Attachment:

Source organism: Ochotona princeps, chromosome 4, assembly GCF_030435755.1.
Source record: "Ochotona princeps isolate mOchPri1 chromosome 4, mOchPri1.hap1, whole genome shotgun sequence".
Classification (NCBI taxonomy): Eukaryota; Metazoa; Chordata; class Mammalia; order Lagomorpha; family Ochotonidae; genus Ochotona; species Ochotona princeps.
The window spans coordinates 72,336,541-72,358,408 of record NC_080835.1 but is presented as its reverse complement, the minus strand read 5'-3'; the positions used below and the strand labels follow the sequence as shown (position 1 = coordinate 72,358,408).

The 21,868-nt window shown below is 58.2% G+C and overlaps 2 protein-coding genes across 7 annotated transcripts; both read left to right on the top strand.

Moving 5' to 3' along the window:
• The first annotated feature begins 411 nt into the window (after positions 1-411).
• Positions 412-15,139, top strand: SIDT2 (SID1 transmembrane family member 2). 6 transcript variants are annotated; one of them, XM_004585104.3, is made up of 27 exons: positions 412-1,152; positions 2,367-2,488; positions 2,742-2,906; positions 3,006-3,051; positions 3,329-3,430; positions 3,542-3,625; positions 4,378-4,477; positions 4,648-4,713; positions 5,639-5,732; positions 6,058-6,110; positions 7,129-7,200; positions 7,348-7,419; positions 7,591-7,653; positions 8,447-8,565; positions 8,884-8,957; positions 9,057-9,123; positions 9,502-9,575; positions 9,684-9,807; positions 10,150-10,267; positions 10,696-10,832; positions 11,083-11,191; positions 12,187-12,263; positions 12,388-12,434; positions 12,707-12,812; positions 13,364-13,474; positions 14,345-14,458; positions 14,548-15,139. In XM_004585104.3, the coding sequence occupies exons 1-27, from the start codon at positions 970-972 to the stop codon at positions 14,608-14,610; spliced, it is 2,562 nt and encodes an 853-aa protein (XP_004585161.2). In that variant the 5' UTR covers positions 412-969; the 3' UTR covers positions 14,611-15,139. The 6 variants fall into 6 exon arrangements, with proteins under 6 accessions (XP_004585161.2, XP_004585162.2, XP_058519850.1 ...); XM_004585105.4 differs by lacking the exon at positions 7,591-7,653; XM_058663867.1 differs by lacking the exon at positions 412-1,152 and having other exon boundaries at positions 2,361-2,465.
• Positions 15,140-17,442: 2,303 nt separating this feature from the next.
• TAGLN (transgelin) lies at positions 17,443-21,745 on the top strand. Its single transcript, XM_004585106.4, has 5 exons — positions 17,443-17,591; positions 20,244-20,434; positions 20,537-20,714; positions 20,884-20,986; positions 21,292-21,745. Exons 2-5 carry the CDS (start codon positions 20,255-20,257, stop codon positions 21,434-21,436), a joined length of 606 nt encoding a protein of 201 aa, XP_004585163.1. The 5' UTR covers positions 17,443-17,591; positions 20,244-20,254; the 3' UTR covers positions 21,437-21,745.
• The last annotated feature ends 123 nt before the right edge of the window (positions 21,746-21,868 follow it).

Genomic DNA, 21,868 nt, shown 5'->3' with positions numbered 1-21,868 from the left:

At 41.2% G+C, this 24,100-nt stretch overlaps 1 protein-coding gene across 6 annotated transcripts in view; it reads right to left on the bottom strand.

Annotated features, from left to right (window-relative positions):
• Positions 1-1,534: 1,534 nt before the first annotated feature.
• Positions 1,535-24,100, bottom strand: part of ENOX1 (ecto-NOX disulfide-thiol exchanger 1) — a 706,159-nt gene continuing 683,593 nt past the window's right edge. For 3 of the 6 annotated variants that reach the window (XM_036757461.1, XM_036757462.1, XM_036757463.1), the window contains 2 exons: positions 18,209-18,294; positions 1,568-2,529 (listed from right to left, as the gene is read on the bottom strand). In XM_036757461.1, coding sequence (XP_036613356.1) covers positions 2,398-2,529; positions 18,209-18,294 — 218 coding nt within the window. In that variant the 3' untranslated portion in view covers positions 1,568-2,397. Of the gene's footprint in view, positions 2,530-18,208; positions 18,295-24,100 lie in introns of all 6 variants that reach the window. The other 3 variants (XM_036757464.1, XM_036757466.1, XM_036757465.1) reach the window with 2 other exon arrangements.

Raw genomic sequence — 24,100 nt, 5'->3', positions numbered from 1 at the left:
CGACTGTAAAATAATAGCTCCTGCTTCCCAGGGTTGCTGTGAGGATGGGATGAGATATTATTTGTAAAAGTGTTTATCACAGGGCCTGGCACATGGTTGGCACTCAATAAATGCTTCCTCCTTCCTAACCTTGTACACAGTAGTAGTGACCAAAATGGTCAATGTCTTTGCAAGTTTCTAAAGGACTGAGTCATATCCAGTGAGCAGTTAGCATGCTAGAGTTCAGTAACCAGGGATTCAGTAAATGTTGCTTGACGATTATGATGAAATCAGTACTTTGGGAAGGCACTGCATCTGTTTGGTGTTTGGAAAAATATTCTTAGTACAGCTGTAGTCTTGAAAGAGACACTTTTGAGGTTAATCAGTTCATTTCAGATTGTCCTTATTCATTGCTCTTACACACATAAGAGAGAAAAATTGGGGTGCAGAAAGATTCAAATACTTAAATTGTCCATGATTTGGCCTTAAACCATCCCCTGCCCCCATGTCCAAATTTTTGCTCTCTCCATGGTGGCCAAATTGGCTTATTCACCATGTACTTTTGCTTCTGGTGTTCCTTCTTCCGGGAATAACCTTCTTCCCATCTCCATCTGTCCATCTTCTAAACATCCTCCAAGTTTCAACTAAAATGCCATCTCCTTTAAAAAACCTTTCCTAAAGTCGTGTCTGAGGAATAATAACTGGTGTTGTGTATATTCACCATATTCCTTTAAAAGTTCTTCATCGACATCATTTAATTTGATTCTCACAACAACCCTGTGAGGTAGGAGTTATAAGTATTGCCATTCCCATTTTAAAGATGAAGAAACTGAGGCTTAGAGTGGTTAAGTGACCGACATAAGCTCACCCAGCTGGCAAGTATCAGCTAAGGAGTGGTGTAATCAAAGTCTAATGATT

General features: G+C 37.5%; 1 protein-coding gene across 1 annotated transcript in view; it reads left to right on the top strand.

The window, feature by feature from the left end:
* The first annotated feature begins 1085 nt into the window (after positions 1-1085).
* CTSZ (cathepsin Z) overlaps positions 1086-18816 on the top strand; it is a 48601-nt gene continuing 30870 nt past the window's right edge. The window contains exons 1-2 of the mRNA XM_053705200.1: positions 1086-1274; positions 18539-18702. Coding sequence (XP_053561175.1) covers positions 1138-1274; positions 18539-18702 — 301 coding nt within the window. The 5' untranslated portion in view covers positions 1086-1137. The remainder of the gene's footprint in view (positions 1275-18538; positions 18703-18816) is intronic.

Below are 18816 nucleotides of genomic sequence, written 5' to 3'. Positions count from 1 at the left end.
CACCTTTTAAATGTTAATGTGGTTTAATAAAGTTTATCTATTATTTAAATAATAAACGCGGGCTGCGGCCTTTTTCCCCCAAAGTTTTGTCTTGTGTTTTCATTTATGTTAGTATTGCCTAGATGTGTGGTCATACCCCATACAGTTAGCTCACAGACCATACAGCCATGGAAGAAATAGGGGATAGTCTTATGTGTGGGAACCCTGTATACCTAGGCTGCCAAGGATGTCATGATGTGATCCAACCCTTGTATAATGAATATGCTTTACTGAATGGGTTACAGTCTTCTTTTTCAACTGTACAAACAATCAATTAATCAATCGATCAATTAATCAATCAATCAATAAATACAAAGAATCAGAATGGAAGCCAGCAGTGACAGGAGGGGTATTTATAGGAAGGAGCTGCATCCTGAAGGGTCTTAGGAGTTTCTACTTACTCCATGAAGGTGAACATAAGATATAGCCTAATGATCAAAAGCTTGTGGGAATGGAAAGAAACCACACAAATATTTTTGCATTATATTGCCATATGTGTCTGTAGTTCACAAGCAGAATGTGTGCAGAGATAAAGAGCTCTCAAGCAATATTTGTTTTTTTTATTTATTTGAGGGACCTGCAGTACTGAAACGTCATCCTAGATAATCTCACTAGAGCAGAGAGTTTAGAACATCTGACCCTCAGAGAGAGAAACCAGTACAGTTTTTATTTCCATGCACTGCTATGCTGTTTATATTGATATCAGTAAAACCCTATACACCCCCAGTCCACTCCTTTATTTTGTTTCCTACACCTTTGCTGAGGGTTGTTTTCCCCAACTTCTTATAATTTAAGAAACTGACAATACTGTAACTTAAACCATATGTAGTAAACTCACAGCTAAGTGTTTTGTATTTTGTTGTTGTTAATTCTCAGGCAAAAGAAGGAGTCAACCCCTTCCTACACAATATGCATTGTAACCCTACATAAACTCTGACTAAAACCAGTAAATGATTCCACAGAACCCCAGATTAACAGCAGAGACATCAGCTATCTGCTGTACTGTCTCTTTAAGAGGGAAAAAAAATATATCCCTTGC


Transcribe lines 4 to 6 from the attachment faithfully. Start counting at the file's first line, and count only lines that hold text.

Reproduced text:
The window spans coordinates 72,336,541-72,358,408 of record NC_080835.1 but is presented as its reverse complement, the minus strand read 5'-3'; the positions used below and the strand labels follow the sequence as shown (position 1 = coordinate 72,358,408).

The 21,868-nt window shown below is 58.2% G+C and overlaps 2 protein-coding genes across 7 annotated transcripts; both read left to right on the top strand.

Moving 5' to 3' along the window: